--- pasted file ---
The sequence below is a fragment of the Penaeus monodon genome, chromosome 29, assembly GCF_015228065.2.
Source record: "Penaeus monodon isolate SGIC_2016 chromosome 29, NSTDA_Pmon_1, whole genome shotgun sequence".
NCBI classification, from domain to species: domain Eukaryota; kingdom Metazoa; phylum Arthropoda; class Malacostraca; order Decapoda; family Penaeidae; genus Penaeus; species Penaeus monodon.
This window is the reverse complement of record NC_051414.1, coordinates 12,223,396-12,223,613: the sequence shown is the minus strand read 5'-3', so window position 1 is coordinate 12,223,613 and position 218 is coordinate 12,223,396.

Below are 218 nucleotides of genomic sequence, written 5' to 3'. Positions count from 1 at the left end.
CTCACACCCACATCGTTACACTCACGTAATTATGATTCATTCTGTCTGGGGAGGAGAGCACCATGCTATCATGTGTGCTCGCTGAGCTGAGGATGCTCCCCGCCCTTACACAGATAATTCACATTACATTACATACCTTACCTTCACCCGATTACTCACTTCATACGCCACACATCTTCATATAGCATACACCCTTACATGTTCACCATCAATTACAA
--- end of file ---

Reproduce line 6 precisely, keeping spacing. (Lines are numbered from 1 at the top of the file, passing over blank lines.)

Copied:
CTCACACCCACATCGTTACACTCACGTAATTATGATTCATTCTGTCTGGGGAGGAGAGCACCATGCTATCATGTGTGCTCGCTGAGCTGAGGATGCTCCCCGCCCTTACACAGATAATTCACATTACATTACATACCTTACCTTCACCCGATTACTCACTTCATACGCCACACATCTTCATATAGCATACACCCTTACATGTTCACCATCAATTACAA